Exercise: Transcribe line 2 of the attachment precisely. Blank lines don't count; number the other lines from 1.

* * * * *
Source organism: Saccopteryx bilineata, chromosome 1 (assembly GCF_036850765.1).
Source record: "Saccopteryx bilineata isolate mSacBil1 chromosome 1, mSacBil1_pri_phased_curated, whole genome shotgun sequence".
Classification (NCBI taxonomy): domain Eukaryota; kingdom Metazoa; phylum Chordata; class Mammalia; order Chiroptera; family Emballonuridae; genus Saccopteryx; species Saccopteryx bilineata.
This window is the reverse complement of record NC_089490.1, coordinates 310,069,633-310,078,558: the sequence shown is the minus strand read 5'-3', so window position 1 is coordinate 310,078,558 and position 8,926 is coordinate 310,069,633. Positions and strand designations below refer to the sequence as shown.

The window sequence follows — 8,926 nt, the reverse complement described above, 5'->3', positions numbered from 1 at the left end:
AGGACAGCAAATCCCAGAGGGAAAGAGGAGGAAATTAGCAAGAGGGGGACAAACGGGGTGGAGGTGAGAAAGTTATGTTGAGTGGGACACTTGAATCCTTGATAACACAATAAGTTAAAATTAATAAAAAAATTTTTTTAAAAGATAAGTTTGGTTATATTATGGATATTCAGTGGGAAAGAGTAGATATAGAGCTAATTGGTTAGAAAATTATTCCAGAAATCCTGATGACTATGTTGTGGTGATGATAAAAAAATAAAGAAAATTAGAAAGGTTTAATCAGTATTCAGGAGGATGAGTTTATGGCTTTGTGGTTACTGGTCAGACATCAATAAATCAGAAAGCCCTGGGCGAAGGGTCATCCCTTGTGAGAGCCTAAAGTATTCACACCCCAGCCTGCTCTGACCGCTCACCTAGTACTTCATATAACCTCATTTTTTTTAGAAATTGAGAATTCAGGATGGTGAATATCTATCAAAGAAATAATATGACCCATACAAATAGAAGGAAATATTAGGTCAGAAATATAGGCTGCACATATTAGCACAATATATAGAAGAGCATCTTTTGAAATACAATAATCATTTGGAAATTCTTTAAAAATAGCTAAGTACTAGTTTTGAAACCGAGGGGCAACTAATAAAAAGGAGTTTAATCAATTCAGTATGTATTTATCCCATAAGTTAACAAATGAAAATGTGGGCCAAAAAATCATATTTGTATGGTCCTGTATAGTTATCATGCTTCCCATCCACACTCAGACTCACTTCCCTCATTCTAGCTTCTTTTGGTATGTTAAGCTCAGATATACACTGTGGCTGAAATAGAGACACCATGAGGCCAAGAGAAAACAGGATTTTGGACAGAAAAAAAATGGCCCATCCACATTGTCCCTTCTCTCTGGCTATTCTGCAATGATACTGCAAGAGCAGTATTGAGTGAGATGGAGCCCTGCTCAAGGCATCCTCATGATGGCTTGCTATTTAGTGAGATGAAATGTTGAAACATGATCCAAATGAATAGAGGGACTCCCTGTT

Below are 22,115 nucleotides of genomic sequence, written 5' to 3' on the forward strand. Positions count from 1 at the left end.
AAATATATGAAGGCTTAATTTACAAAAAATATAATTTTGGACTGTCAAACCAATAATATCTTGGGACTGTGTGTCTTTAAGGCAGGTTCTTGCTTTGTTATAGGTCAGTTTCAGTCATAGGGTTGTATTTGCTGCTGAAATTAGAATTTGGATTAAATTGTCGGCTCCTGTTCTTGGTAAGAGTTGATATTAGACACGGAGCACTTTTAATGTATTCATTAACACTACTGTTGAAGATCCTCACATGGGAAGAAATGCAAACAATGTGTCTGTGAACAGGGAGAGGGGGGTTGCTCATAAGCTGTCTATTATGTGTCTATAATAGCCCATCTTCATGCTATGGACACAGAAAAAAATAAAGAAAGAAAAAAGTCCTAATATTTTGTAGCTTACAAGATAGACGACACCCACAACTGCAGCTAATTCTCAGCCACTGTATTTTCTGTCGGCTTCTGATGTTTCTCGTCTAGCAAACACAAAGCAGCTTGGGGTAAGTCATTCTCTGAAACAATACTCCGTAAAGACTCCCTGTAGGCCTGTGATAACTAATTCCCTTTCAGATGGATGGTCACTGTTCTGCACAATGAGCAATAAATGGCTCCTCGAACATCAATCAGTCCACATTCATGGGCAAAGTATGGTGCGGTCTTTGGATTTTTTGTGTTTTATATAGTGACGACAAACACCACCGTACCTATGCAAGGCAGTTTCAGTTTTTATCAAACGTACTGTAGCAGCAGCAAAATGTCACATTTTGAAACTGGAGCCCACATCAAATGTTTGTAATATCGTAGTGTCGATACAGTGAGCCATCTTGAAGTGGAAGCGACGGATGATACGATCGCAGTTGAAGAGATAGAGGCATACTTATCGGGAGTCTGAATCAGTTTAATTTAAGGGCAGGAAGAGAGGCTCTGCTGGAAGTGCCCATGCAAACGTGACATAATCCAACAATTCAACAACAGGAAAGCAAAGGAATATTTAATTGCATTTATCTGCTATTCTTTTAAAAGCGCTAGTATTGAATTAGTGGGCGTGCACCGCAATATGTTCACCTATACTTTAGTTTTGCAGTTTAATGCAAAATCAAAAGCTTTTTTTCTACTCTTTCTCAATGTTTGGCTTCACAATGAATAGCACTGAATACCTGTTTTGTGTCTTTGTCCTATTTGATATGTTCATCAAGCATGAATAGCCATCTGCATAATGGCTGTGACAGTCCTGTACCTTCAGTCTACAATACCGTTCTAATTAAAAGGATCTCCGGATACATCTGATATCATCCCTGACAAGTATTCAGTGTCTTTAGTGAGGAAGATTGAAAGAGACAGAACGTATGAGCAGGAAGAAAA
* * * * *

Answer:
Source record: "Saccopteryx bilineata isolate mSacBil1 chromosome 1, mSacBil1_pri_phased_curated, whole genome shotgun sequence".